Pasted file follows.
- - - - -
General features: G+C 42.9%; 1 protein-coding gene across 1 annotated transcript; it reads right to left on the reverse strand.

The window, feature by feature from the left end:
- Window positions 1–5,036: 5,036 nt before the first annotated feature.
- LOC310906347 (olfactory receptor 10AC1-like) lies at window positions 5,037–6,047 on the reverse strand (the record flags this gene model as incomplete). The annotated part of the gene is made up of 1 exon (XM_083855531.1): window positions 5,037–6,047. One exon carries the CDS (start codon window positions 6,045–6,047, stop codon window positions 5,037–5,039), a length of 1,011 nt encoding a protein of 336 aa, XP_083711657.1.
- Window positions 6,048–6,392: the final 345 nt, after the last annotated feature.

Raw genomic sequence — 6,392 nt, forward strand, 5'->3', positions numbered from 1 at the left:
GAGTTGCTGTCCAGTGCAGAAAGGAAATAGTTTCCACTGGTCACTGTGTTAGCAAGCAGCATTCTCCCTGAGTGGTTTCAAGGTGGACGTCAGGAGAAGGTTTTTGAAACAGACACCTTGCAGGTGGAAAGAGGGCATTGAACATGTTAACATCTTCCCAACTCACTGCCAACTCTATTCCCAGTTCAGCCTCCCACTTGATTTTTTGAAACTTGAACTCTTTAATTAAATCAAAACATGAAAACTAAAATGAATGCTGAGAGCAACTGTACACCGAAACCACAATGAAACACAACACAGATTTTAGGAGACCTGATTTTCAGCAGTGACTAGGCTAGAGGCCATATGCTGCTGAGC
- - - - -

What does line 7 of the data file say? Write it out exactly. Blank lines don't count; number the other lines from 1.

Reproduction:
GAGTTGCTGTCCAGTGCAGAAAGGAAATAGTTTCCACTGGTCACTGTGTTAGCAAGCAGCATTCTCCCTGAGTGGTTTCAAGGTGGACGTCAGGAGAAGGTTTTTGAAACAGACACCTTGCAGGTGGAAAGAGGGCATTGAACATGTTAACATCTTCCCAACTCACTGCCAACTCTATTCCCAGTTCAGCCTCCCACTTGATTTTTTGAAACTTGAACTCTTTAATTAAATCAAAACATGAAAACTAAAATGAATGCTGAGAGCAACTGTACACCGAAACCACAATGAAACACAACACAGATTTTAGGAGACCTGATTTTCAGCAGTGACTAGGCTAGAGGCCATATGCTGCTGAGC